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WASHINGTON — Ben Bernanke argued for 15 years that the Federal Reserve should announce a numerical inflation target. When he finally got his way in January, the victory allowed the central bank to elevate its other mandate: full employment.

By adopting a 2 percent inflation goal, the Fed chairman sought to cement the central bank’s hard-earned credibility for keeping prices low after a 30-year fight against inflation. Bernanke calculated that doing so would anchor expectations for price changes, giving policymakers greater freedom to unleash new stimulus targeted at creating jobs.

So far, the move has worked: The Fed embarked on a third round of quantitative easing in September without unhinging inflation expectations.

Bernanke’s shift to emphasizing employment goals is one of the hallmarks in a grueling two-term chairmanship that spanned the worst financial crisis and recession since the Great Depression and a slow labor-market recovery that pinned joblessness above 8 percent for 43 months.

Bernanke has explicitly returned the U.S. central bank to the broader, more balanced goal that Franklin Roosevelt described in 1937 as seeking “the greatest attainable measure of economic well-being, the largest degree of economic security and stability” when the then-president inaugurated the Fed’s Beaux Arts-inspired headquarters in D.C.

“This is a Federal Reserve that helped save the world,” said Frederic Mishkin, a Fed governor from 2006 to 2008 and now a professor of banking and financial institutions at Columbia Business School in New York. “Were there risks to doing so? Absolutely. But sometimes you have to take a tough stance, not knowing exactly what the right thing to do is.”

Defined by crisis

Some Fed chairmen are defined by crises and how they failed or met the challenge. Paul Volcker is remembered for his battle against inflation during his 1979 to 1987 tenure, when he allowed the federal funds effective rate to rise as high as 22 percent to tame annual price acceleration approaching 15 percent. Bernanke’s increased emphasis on job creation is a product of his era and its economic weakness, said Federal Reserve Bank of New York President William C. Dudley.

The 58-year-old Fed chairman, who once wrote that an understanding of the Great Depression would be the “Holy Grail of macroeconomics,” served as a governor from 2002 to 2005 when the central bank neglected to take action to slow the housing bubble. He became chairman in 2006 and in March 2007 told the Joint Economic Committee of Congress that “the impact on the broader economy and financial markets of the problems in the subprime market seems likely to be contained.”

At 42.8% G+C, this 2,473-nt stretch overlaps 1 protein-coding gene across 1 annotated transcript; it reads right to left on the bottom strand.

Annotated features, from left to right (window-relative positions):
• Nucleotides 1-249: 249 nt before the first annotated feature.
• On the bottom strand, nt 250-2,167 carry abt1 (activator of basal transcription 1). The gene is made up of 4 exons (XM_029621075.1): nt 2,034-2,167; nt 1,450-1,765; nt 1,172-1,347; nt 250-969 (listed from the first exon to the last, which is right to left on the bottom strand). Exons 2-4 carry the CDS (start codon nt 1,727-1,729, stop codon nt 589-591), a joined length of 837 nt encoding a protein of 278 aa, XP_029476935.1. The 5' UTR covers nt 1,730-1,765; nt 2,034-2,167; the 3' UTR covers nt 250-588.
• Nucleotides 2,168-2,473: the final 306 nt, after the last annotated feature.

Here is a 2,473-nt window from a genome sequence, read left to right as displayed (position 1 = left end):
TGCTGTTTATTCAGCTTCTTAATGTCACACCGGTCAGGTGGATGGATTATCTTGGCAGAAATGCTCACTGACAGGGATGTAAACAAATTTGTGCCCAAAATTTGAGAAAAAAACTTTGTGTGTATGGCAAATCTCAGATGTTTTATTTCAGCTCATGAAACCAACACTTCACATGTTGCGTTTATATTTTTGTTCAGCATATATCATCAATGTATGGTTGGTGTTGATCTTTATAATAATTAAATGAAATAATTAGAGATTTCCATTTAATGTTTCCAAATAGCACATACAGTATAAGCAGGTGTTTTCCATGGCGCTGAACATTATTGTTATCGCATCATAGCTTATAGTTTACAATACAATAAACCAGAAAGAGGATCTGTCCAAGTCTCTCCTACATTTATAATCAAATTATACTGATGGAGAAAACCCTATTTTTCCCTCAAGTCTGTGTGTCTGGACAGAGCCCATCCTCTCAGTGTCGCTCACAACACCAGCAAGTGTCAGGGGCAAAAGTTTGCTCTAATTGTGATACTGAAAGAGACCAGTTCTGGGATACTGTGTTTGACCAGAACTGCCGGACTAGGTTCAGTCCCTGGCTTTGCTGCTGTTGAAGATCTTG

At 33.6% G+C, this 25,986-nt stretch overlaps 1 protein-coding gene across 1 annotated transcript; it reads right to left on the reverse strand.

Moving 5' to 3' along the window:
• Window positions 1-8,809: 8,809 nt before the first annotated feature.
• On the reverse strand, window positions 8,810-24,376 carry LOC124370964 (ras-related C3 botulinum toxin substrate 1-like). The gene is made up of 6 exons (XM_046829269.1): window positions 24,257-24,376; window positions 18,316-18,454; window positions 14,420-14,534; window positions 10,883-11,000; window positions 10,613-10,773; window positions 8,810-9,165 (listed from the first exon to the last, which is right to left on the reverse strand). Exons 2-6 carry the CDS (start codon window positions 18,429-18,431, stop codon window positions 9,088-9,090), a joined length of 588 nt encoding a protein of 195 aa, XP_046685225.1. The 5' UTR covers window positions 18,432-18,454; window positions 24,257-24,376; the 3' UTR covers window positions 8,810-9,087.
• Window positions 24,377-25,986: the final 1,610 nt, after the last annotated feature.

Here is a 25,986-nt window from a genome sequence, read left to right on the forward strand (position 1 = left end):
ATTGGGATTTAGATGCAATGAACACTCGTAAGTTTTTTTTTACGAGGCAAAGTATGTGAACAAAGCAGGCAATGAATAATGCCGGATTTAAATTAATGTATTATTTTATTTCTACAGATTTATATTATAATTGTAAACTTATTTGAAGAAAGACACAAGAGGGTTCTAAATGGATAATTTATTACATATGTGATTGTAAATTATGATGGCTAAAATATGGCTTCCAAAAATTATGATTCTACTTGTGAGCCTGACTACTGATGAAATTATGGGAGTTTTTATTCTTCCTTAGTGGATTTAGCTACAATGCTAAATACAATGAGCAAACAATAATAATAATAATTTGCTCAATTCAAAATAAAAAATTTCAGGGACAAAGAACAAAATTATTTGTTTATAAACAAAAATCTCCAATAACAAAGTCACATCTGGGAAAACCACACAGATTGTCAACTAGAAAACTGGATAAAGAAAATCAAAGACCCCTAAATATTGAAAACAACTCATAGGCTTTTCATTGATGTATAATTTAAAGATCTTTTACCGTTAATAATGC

The 18-month recession began in December 2007, and in March 2008 Bernanke used the Fed’s balance sheet to buy up high-risk securities from Bear Stearns to save the firm from collapse, establishing the central bank’s role as the nation’s main rescue agent.

He shunned orthodoxy as the housing-finance bubble began to deflate and pushed the Fed to “the very edge of its lawful and implied powers,” Volcker said in a 2008 speech. Bernanke gave out more than $2 trillion in emergency aid through six loan programs, currency swaps with other central banks and the rescues of Bear Stearns and American International Group.

“It’s a little bit of an accident in history that this guy who did all of this work on the Great Depression got the chance to take the wheel,” Dudley said.

Employment — job one

The force with which Bernanke has attacked joblessness has distinguished him, Dudley said. By expanding the central bank’s balance sheet to a record of almost $3 trillion through asset-purchase programs and keeping the federal funds rate near zero for an unprecedented four years, Bernanke has established himself as history’s most bold and experimental Fed chairman in trying to spur growth.

“Bernanke’s legacy is in being very creative and aggressive in response to an adverse economic environment,” said Dudley, who is also vice chairman of the policy-setting Federal Open Market Committee. He has shown “it’s OK to be aggressive on monetary policy because there are long-run costs of not getting back to maximum sustainable employment quickly.”

Even after emergency lending programs were unwound, he continued to innovate, engaging in three rounds of outright bond purchases known as quantitative easing, aimed at lowering long- term yields with the benchmark rate stuck at zero.

Third-term doubts

The risks posed by the Fed chief’s policies — including whether the central bank can withdraw its record accommodation before it sparks a surge in inflation — may prove to be the test for Bernanke’s successor, as his second term ends in January 2014.

The White House declines to comment on prospects for a third term, and Bernanke said at a Sept. 13 news conference that he doesn’t “have any decision or any information to give” on his personal plans.